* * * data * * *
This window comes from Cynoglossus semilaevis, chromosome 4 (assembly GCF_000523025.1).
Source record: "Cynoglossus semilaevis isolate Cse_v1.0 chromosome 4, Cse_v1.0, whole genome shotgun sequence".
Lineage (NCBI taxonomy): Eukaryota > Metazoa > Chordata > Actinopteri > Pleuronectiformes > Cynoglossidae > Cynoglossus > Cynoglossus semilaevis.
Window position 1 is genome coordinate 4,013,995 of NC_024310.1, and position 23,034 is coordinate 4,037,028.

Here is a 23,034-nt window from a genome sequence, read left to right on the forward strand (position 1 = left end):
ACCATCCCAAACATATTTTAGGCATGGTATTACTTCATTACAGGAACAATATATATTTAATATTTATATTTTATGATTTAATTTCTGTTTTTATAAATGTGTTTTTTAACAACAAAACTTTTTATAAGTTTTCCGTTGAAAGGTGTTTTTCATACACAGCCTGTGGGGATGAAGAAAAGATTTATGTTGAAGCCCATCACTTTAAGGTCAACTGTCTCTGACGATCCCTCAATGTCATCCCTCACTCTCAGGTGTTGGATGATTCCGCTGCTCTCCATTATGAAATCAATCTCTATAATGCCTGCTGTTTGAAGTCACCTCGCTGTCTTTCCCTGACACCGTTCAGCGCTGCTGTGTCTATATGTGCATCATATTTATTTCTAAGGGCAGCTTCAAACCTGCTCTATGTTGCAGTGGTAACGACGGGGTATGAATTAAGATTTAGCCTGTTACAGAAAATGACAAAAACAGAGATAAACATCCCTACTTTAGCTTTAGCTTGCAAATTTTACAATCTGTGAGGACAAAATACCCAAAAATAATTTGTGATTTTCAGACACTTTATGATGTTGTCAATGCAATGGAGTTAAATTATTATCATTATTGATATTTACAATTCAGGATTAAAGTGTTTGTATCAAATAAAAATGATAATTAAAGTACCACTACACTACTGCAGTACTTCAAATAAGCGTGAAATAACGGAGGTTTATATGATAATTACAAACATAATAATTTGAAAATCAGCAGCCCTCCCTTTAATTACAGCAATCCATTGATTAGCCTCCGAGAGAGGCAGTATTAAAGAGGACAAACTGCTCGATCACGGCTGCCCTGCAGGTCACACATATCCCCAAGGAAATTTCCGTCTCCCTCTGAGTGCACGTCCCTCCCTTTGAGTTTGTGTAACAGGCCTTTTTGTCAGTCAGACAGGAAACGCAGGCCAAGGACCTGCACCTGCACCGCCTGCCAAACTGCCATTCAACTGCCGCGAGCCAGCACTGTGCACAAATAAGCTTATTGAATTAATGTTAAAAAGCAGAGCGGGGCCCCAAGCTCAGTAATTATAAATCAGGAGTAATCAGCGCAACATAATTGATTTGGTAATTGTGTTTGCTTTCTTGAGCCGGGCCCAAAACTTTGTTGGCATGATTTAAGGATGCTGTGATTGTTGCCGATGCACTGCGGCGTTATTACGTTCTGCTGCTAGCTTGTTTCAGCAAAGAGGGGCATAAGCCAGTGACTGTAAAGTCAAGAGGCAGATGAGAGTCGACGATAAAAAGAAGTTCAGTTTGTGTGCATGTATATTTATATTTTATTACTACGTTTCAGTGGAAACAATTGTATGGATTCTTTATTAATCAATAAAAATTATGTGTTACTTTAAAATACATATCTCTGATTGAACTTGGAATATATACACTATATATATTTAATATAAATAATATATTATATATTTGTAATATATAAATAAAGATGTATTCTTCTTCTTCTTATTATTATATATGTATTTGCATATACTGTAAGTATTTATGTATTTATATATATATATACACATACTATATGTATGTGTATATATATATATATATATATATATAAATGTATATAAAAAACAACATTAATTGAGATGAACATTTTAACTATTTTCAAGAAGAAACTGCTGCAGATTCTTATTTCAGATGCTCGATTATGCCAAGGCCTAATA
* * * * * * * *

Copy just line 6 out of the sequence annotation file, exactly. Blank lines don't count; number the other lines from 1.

ACCATCCCAAACATATTTTAGGCATGGTATTACTTCATTACAGGAACAATATATATTTAATATTTATATTTTATGATTTAATTTCTGTTTTTATAAATGTGTTTTTTAACAACAAAACTTTTTATAAGTTTTCCGTTGAAAGGTGTTTTTCATACACAGCCTGTGGGGATGAAGAAAAGATTTATGTTGAAGCCCATCACTTTAAGGTCAACTGTCTCTGACGATCCCTCAATGTCATCCCTCACTCTCAGGTGTTGGATGATTCCGCTGCTCTCCATTATGAAATCAATCTCTATAATGCCTGCTGTTTGAAGTCACCTCGCTGTCTTTCCCTGACACCGTTCAGCGCTGCTGTGTCTATATGTGCATCATATTTATTTCTAAGGGCAGCTTCAAACCTGCTCTATGTTGCAGTGGTAACGACGGGGTATGAATTAAGATTTAGCCTGTTACAGAAAATGACAAAAACAGAGATAAACATCCCTACTTTAGCTTTAGCTTGCAAATTTTACAATCTGTGAGGACAAAATACCCAAAAATAATTTGTGATTTTCAGACACTTTATGATGTTGTCAATGCAATGGAGTTAAATTATTATCATTATTGATATTTACAATTCAGGATTAAAGTGTTTGTATCAAATAAAAATGATAATTAAAGTACCACTACACTACTGCAGTACTTCAAATAAGCGTGAAATAACGGAGGTTTATATGATAATTACAAACATAATAATTTGAAAATCAGCAGCCCTCCCTTTAATTACAGCAATCCATTGATTAGCCTCCGAGAGAGGCAGTATTAAAGAGGACAAACTGCTCGATCACGGCTGCCCTGCAGGTCACACATATCCCCAAGGAAATTTCCGTCTCCCTCTGAGTGCACGTCCCTCCCTTTGAGTTTGTGTAACAGGCCTTTTTGTCAGTCAGACAGGAAACGCAGGCCAAGGACCTGCACCTGCACCGCCTGCCAAACTGCCATTCAACTGCCGCGAGCCAGCACTGTGCACAAATAAGCTTATTGAATTAATGTTAAAAAGCAGAGCGGGGCCCCAAGCTCAGTAATTATAAATCAGGAGTAATCAGCGCAACATAATTGATTTGGTAATTGTGTTTGCTTTCTTGAGCCGGGCCCAAAACTTTGTTGGCATGATTTAAGGATGCTGTGATTGTTGCCGATGCACTGCGGCGTTATTACGTTCTGCTGCTAGCTTGTTTCAGCAAAGAGGGGCATAAGCCAGTGACTGTAAAGTCAAGAGGCAGATGAGAGTCGACGATAAAAAGAAGTTCAGTTTGTGTGCATGTATATTTATATTTTATTACTACGTTTCAGTGGAAACAATTGTATGGATTCTTTATTAATCAATAAAAATTATGTGTTACTTTAAAATACATATCTCTGATTGAACTTGGAATATATACACTATATATATTTAATATAAATAATATATTATATATTTGTAATATATAAATAAAGATGTATTCTTCTTCTTCTTATTATTATATATGTATTTGCATATACTGTAAGTATTTATGTATTTATATATATATATACACATACTATATGTATGTGTATATATATATATATATATATATATAAATGTATATAAAAAACAACATTAATTGAGATGAACATTTTAACTATTTTCAAGAAGAAACTGCTGCAGATTCTTATTTCAGATGCTCGATTATGCCAAGGCCTAATA